This wraps up our Dating on a Budget series! Let us know what other Ian/Jane takes you’d love to read.



    You said it perfectly! For me, alignment is priority #1 in my pursuit to FI. Form my spending habits, to the activities I partake in, to the people I surround myself with. They must be in alignment or I feel off-kilter of sorts.

    1. Author

      Credit goes to Keep Thrifty for that, but yes! It resonates with me and Ian as well.

  2. My wife and I have been married for decades. Our best dates were 20 mile training runs when I was prepping her for a marathon or wilderness bush whacking looking for hidden waterfalls in our scenic state or sometimes just hitting tennis balls together to get her ready for her next team match or tournament. Those are all nearly free to do. Cooking a meal together is a lot of fun as well. We also love fishing together and off roading but those are sometimes more pricey when you count in the cost of the boat or buggy required to do those.

    1. Author

      Wow, 20 mile training runs?? That’s amazing. There’s something magical about finding hidden waterfalls, but for me it’s not worth the bug bites and physical exhaustion. Either way, it’s great that you’ve found a low cost way to enjoy time with your wife outside of day-to-day activities.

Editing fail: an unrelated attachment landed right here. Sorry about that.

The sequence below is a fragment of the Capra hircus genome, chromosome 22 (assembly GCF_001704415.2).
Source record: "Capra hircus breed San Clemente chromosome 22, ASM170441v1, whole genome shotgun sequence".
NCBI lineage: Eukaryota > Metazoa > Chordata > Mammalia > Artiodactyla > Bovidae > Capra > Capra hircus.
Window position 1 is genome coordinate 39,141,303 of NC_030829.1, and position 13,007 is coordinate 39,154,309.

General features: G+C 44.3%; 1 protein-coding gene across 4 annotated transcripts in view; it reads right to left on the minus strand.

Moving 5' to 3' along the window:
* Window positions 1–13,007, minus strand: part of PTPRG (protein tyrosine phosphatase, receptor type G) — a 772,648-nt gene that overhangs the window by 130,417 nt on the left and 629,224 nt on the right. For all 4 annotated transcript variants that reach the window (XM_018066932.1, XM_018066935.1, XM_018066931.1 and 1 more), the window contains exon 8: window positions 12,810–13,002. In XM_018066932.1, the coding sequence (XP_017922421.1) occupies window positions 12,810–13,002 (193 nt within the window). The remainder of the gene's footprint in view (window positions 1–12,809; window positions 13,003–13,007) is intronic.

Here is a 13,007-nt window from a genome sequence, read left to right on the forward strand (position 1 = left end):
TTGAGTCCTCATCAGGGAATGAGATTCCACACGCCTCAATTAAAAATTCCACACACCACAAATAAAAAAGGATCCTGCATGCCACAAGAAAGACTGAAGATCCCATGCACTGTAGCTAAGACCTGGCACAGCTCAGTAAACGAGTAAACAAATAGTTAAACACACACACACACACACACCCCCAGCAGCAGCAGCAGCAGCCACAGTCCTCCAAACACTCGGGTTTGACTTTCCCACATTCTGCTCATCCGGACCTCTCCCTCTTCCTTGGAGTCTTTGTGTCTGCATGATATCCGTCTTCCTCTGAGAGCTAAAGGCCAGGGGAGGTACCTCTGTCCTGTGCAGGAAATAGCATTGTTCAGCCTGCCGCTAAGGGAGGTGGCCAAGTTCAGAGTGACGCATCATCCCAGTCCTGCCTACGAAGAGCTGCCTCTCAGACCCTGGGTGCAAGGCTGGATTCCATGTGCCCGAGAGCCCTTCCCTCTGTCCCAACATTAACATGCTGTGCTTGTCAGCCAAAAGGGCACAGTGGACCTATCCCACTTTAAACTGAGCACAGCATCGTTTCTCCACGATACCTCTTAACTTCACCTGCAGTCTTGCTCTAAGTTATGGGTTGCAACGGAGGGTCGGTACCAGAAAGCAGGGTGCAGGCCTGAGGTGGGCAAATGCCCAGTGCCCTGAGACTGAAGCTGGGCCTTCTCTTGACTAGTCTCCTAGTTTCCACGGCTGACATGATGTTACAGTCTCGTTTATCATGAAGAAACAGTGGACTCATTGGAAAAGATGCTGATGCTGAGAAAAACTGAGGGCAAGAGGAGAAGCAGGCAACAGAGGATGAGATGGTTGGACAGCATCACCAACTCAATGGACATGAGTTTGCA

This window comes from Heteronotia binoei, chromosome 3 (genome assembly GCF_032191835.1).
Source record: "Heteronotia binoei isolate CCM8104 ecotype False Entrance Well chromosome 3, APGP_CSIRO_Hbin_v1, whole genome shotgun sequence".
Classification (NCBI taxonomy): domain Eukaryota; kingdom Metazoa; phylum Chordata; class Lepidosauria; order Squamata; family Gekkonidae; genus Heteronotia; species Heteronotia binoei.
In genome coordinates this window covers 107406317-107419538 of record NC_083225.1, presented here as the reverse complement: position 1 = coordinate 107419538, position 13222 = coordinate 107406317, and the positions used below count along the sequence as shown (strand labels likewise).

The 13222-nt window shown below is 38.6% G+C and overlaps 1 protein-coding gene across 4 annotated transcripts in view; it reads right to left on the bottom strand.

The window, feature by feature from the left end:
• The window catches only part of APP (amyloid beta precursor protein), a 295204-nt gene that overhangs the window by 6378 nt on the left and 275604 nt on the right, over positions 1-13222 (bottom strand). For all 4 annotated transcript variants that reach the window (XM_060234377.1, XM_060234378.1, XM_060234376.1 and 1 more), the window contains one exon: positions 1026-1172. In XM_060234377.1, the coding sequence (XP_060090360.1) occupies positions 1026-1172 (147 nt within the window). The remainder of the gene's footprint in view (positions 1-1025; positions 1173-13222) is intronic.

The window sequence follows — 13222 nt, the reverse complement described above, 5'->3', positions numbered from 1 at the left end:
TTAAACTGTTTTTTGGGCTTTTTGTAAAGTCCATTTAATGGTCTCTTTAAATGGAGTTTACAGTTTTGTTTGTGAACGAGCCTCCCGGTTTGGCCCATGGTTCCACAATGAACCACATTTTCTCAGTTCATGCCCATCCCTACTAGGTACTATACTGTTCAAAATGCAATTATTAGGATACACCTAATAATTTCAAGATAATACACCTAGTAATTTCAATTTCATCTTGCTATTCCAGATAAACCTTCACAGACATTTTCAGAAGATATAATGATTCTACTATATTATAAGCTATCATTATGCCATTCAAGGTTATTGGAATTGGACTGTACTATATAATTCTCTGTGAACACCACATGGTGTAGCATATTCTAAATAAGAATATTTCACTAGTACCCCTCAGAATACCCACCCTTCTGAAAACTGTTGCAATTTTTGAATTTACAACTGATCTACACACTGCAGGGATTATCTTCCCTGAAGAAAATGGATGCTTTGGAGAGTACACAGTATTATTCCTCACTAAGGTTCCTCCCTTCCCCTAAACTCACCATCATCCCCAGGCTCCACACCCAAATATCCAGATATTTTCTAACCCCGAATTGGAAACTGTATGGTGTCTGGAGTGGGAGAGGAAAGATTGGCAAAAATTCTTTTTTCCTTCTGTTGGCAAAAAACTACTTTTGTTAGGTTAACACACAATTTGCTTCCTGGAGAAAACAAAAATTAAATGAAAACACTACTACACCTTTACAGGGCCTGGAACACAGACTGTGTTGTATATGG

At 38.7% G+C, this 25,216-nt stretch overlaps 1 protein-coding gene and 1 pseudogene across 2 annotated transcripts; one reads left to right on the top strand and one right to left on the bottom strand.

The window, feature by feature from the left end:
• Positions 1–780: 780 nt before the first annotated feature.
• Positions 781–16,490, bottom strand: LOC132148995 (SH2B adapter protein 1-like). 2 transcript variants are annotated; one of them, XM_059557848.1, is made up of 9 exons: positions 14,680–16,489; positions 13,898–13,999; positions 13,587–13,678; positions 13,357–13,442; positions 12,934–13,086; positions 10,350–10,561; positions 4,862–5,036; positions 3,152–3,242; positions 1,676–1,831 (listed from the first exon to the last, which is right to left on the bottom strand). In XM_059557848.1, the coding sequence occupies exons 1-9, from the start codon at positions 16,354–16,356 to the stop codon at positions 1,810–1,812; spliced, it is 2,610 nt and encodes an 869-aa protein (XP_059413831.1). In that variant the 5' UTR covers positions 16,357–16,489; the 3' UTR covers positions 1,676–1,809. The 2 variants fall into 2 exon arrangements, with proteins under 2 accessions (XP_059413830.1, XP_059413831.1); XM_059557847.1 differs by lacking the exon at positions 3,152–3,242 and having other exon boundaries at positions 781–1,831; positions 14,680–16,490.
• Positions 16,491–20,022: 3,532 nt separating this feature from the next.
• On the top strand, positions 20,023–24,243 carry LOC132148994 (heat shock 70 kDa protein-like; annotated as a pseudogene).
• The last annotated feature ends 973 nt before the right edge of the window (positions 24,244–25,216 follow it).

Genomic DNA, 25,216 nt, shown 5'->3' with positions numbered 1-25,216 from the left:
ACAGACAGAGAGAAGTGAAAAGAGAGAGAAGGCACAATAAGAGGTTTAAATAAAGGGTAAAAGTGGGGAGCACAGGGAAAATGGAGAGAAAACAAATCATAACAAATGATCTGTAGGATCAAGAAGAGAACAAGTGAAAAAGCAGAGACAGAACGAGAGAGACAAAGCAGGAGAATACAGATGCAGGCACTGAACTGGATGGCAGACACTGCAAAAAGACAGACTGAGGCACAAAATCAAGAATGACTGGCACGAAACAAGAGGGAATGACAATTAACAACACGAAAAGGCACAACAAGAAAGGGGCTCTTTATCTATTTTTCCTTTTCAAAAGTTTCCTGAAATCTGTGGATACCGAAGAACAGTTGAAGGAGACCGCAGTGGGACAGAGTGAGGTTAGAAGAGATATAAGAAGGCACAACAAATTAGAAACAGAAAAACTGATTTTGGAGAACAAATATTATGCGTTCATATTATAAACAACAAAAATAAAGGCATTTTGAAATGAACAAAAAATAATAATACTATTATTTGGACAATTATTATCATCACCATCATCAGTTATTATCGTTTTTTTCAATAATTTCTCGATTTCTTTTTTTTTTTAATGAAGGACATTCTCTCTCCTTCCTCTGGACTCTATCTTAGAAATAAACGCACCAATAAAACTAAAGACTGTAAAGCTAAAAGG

3. I love love that you acknowledged on how your spending has increased by being in a relationship. I’m constantly see blog posts about how shacking up with an SO decreases expenses, but I’ve found the opposite to be true!

    1. Author

      Agreed. To be fair, some expenses have decreased, like rent and per meal cooking costs, but overall, costs are definitely up. When you’re with someone, there’s just this tendency to want more, and meeting the wants of two is more expensive than meeting the wants of one.